4 Ways to Determine if You Are Over Diversified

Todd Pugh, Owner of Todd's Enviroscapes, Louisville, OH. Photo courtesy of Lawn and Landscape Magazine

Imagine Firing 70% of your customers.

What would drive someone to fire customers?

Todd Pugh, owner of Todd’s Enviroscapes in Louisville, OH, did exactly that, which he talks about in the Lawn and Landscape March 2012 cover story “Leaner and Greener”.

Pugh decided he wanted to focus on customers that brought him $10,000 or more annually. He also wanted to grow the maintenance side of his business because it is dependable, recurring income.

In order to do this, he analyzed his current customers with three objectives in mind: profitability, routing (proximity to office), and PIB (pain in butt) factor to determine who he wanted to keep. Plus, he transitioned his ‘fired’ customers to a former employee that wanted to start his own business; so he knew they were in good hands.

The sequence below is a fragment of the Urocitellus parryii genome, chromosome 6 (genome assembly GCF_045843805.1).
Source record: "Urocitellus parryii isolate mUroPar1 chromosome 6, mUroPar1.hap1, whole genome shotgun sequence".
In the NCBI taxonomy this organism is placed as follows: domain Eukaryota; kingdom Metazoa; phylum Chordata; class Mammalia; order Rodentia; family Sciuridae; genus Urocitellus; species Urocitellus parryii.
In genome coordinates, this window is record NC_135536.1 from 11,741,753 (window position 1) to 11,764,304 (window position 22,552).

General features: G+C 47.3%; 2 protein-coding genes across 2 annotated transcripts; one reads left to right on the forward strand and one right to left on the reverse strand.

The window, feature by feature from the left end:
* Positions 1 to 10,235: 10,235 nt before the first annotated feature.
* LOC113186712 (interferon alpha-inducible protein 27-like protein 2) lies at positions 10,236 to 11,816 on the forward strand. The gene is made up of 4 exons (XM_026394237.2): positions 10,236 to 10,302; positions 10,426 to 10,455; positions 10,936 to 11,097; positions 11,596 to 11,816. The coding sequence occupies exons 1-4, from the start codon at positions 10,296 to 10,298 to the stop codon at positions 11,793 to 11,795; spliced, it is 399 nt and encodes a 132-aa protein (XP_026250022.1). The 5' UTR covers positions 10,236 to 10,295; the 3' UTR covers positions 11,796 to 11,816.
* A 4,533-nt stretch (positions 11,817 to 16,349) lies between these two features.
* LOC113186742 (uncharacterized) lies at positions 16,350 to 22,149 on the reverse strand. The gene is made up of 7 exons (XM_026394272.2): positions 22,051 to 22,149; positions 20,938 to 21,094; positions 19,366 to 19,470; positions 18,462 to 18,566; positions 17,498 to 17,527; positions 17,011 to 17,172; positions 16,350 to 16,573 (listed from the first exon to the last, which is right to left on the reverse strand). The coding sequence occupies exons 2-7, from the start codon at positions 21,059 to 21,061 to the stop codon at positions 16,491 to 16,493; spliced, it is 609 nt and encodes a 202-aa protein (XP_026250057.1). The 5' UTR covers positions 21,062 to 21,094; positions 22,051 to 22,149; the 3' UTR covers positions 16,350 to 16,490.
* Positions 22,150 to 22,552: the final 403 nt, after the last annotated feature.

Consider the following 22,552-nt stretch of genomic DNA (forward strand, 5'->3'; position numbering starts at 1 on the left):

The moral of the story here is that Pugh came to the realization that he was too diversified. He was pulling his resources in too many directions and not seeing a great enough return to continue down that path.

Here are Four Things you can do to determine if you are over-diversified.

  1.  Audit your invoicing- Know exactly what you have billed for. You should know how many, what size and what kind of thresholds you have if you do this. For example, you will know how many invoices under $500, $1000, $10,000 etc.
  2.  Audit your customers- Look at what each customer brings to your company each year. Evaluate the cost to provide them service, and use Pugh’s parameters (or your own) to determine if you should service someone:  How far away from the office are they? How demanding are they? How do you bill them?
  3. Audit your revenue- Determine where your revenue comes from . If you have several profit centers, you need to know which one is in first, second and third place. If you are losing money by participating in one segment of the business, you are probably too diverse and you should eliminate it.
  4.  Audit your fleet- If you have too many profit centers, you will have too much equipment. If you decide to take on a job that requires you to bush hog a field, and you have to buy a bush hog to do the work, is it worth it to take on the job?

Bottom line is, diversity in profit centers and client types isn’t always a benefit to your organization.

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